In operating from the premise that, when 26 U.S.C. § 1826 (a) is applicable, due process concerns do not arise until eighteen months of imprisonment have passed, these federal courts have adopted an abuse-of-discretion standard of review for the period up to eighteen months. Sanchez, 725 F.2d at 31; Simkin, 715 F.2d at 37; Grand Jury Investigation, 600 F.2d at 428. See also Parrish, 782 F.2d at 328 (no abuse of trial court discretion to release civil contemnor from prison after seven months). 3 We do not confront a statutory ceiling in this case, however. Congress has not defined a period of time within which incarceration for civil contempt of the District of Columbia courts arguably does not evoke concerns about due process.
We therefore need not decide the question whether there lawfully can be a period of incarceration for civil contempt immune from a due process attack. But, even if such a period were permissible, we are satisfied that Morgan's incarceration for 23 months--5 months longer than a congressionally-imposed ceiling in another context--has been sufficiently long to require us to address the fifth amendment issue. We agree with the United States Court of Appeals for the Ninth Circuit. "Where it is alleged that the duration of an individual's confinement no longer bears a reasonable relationship to the purpose for which he [or she] is committed a substantial federal constitutional claim relating to denial of due process is present." Lambert, 545 F.2d at 89 (citing Jackson v. Indiana, 406 U.S. 715, 32 L. Ed. 2d 435, 92 S. Ct. 1845 (1972); McNeil v. Director, Patuxent Inst., 407 U.S. 245, 92 S. Ct. 1845, 32 L. Ed. 2d 435 (1972)). In short, under the circumstances of this case, absent a legislatively-created presumption against a denial of due process during a particular time frame for incarceration, the question whether Morgan's incarceration for civil contempt is no longer coercive, but punitive, presents a substantial constitutional concern.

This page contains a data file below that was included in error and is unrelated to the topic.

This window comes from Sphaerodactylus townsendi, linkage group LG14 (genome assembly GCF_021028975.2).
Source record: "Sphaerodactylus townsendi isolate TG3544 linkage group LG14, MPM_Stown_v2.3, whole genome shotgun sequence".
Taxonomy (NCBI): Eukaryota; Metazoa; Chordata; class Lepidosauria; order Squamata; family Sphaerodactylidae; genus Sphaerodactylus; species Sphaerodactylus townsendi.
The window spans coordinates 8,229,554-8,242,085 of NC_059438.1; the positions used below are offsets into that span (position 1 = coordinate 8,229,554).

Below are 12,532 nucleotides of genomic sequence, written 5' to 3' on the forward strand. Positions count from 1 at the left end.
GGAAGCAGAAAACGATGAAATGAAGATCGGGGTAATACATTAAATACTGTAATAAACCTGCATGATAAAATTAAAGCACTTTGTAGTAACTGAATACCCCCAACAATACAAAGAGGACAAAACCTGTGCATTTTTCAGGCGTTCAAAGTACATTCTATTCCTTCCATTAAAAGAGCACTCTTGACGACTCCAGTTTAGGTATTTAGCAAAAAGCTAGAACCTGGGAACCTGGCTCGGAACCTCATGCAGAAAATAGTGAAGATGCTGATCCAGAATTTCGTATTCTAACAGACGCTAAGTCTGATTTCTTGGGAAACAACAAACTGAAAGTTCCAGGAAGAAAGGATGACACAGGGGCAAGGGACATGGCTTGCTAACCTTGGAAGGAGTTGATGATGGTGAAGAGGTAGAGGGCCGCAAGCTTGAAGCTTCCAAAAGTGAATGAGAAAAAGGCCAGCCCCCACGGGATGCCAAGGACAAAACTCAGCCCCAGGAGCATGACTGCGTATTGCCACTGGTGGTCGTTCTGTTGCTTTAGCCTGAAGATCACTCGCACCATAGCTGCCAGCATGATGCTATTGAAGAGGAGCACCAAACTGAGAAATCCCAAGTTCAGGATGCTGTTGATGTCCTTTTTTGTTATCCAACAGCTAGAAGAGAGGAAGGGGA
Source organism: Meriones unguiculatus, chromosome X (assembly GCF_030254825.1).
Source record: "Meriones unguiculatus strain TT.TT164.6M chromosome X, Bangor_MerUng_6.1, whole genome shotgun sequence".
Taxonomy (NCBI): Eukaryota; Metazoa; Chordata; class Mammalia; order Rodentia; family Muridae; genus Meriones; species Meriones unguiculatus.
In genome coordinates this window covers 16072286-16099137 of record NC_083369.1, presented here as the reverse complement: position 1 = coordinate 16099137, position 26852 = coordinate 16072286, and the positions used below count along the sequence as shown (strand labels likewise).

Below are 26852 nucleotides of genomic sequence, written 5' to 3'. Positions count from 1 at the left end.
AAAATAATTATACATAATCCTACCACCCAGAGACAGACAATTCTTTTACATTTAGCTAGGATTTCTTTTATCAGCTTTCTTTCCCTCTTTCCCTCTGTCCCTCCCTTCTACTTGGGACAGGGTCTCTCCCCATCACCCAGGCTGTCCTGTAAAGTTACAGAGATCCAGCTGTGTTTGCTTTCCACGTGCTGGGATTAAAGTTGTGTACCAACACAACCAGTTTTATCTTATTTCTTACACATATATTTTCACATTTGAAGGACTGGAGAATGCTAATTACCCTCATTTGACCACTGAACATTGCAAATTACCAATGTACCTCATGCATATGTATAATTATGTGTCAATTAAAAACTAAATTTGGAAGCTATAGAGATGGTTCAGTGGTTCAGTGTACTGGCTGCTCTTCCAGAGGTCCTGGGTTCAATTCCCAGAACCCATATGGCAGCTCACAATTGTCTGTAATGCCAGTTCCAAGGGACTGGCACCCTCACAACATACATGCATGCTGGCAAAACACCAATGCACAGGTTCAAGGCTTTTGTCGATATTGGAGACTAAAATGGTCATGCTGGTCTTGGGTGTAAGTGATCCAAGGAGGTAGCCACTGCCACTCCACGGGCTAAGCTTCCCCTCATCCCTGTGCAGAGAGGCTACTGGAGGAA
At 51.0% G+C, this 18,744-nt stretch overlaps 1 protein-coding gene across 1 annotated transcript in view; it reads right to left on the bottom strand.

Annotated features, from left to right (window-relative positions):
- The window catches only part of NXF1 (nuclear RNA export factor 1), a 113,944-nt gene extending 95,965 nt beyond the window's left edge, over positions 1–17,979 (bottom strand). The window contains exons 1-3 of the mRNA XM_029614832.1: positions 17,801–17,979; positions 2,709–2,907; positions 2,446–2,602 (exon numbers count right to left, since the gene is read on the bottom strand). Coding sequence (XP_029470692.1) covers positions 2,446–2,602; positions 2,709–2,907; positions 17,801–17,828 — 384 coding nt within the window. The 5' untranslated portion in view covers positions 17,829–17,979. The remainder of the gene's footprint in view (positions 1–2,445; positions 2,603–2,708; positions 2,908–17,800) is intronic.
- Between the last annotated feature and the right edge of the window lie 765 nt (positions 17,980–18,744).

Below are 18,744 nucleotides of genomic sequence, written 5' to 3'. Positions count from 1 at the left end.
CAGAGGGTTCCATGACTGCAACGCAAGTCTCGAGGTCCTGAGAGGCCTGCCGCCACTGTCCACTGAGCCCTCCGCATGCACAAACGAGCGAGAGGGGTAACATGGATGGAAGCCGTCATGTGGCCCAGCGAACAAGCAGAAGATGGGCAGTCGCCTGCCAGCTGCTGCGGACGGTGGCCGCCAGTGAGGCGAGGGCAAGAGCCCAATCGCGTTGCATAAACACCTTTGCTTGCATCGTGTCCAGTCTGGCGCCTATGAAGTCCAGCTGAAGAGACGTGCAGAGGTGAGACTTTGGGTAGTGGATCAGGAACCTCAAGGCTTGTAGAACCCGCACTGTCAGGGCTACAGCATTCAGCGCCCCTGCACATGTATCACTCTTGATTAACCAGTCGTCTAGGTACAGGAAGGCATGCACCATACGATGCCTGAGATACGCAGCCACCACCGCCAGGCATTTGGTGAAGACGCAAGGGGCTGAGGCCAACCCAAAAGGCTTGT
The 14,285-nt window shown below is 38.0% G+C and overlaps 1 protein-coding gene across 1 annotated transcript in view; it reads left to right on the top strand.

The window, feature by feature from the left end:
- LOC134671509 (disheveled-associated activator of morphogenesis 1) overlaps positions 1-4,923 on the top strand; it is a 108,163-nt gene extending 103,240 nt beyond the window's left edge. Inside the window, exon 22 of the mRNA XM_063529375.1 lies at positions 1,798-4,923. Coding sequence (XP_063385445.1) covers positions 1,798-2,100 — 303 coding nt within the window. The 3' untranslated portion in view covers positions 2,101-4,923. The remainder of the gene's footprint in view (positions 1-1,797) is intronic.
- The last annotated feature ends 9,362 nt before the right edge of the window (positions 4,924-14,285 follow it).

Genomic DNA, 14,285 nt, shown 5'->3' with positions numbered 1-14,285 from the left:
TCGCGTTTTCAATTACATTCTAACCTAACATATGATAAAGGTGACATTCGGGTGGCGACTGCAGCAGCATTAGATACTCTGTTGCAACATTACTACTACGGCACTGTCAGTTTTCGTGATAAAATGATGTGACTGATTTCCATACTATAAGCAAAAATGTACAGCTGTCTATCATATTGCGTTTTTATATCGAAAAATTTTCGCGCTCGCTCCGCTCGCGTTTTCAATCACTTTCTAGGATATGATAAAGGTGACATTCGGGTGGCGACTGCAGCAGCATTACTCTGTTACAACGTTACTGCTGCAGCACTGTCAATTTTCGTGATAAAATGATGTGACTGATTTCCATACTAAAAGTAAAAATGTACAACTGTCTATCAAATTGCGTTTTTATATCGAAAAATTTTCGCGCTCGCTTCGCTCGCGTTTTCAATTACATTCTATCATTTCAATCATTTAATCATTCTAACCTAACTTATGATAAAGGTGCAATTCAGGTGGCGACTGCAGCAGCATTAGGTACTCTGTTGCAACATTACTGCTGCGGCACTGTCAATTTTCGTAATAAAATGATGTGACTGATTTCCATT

Given this constitutional concern, we do not confront a situation, as in Sanchez, Simkin, and Grand Jury Investigation, where the determination whether a remedial incarceration has become punitive is committed to the trial court's sound discretion, reversible only for abuse of discretion. 4 Trial court discretion implies the "'right to be wrong without incurring reversal,'" Johnson v. United States, 398 A.2d 354, 367 (D.C. 1979) (citation omitted); a discretionary ruling "does not inevitably' lead to only one acceptable result." Wright v. United States, 508 A.2d 915, 920 (D.C. 1986) (citing Johnson, 398 A.2d at 363-64)). A sustainable discretionary ruling, therefore, is not unquestionably correct; it is simply not demonstrably incorrect. It "requires the appellate court to assure itself only that certain 'indicia of rationality and fairness' have been met." Felder, 548 A.2d at 62 (citing Johnson, 398 A.2d at 362). In contrast, our review of an alleged violation of due process cannot tolerate a range of acceptable results, including one or more that may be "wrong." As to constitutional issues, therefore, we review for trial court error (with appropriate deference to the trial court's fact-finding role) with a view to "only one possible outcome." Wright, 508 A.2d at 920. 5